Alright, where was I?
Uhm, combat. Your weapon will decide the number of dice (d6) in combat, and you get Personal Adds, which are added to the total die roll. That is compared to your adversaries dice and adds (usually in direct correlation to its MR, or Monster Rating). The difference is the amount of damage done to the loser. If there are multiple characters / adversaries on each side, the dice totals on each side is added, and the losing side takes the damage (distributed amongst its members).
Armor blocks a certain amount of damage points - Warriors get to double the points that their armor blocks. Damage is taken from CON. Time or a Poor Baby spell heals damage.
Spite Damage is derived from each "6" rolled... even the winning side can suffer from Spite Damage.
Personal Adds are derived from 4 of your attributes... each point over 12 is +1 Personal Add.
That's the basics of combat. The side that can maximize it's numbers in combat while minimizing it adversaries numbers in active combat will have the advantage (with the enclosed encounters from Fiery Dragon, T&T can almost become tactical RPG).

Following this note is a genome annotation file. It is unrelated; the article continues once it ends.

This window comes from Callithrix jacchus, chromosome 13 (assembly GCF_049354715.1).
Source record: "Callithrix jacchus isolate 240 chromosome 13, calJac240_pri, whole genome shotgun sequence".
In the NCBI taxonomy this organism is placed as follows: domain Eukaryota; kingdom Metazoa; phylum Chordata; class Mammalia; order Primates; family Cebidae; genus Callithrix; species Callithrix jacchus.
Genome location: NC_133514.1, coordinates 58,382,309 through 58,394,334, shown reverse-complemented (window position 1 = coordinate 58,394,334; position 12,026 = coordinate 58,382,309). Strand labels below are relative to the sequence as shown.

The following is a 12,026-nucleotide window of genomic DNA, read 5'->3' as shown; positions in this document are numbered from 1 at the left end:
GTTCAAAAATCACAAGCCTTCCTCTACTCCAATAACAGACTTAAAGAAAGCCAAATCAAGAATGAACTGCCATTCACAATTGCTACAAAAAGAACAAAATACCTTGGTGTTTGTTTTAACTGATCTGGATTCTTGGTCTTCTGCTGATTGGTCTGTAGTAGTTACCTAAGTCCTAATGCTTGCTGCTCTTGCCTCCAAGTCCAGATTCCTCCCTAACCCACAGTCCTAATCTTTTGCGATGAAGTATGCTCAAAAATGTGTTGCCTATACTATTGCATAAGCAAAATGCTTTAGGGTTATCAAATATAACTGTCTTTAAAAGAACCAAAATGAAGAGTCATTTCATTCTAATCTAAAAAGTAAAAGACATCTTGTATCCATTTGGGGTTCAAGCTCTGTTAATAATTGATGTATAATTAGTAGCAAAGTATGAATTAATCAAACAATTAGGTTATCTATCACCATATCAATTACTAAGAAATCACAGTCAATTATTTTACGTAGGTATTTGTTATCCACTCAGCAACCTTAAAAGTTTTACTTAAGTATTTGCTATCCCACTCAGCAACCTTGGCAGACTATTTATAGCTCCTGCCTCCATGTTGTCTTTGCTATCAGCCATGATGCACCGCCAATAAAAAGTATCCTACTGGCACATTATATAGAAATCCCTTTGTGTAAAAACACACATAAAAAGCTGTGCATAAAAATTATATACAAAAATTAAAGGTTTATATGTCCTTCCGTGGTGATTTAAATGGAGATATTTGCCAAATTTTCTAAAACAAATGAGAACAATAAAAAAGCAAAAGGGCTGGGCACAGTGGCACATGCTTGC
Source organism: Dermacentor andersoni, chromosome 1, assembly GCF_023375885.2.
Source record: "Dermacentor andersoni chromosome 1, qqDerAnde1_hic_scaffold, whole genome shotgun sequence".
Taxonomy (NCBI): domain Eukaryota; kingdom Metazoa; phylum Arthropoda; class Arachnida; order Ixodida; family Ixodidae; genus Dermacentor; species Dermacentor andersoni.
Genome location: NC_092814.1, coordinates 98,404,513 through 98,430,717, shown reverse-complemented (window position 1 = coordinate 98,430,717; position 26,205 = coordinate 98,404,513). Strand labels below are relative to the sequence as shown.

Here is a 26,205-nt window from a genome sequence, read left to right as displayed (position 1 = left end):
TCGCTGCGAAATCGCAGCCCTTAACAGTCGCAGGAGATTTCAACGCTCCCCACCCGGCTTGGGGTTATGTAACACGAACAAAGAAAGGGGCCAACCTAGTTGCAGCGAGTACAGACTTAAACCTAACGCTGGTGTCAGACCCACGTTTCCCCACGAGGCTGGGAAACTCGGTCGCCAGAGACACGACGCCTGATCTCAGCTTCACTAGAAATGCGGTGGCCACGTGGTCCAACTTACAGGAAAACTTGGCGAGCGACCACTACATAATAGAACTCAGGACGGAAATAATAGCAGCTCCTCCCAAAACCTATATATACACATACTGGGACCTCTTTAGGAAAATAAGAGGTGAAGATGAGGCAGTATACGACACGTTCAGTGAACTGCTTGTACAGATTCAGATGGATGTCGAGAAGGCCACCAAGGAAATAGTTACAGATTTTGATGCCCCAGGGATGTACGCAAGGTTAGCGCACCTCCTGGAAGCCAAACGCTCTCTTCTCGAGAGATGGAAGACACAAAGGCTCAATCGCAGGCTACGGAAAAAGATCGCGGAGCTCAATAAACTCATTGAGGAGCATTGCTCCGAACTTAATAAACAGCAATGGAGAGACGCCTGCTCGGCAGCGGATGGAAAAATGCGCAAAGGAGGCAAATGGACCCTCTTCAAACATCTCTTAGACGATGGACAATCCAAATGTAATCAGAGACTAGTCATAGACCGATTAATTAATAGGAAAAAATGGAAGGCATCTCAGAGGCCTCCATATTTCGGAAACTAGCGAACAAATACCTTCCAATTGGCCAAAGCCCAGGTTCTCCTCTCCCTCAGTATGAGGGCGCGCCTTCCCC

Now spells, Saving rolls and other variables obviously will change things, but that is why you are playing a roleplaying game and not a wargame. The combat system is pretty flexible, and the MR system allows for quick changing of monsters combat ability if you goofed in your adventure design (when the TPK is the GM's fault, not a result of poor play on the side of the players - or if the players are steamrolling everything). Heck, the MR system allows for the quick design of monsters and adversaries, thereby allowing the GM to keep things fresh. If only Raggi had a similar system for LotFP Weird Fantasy ;)
Spells are a whole other kettle of fish. I'll get to them next...
DMSGuild Witch Project: 5e Witches, Part 2 - Going to look at some more D&D 5 Witch classes today. Today and the rest of the week I am going to look at some of the smaller PDFs. Usually less than 2...
1 hour ago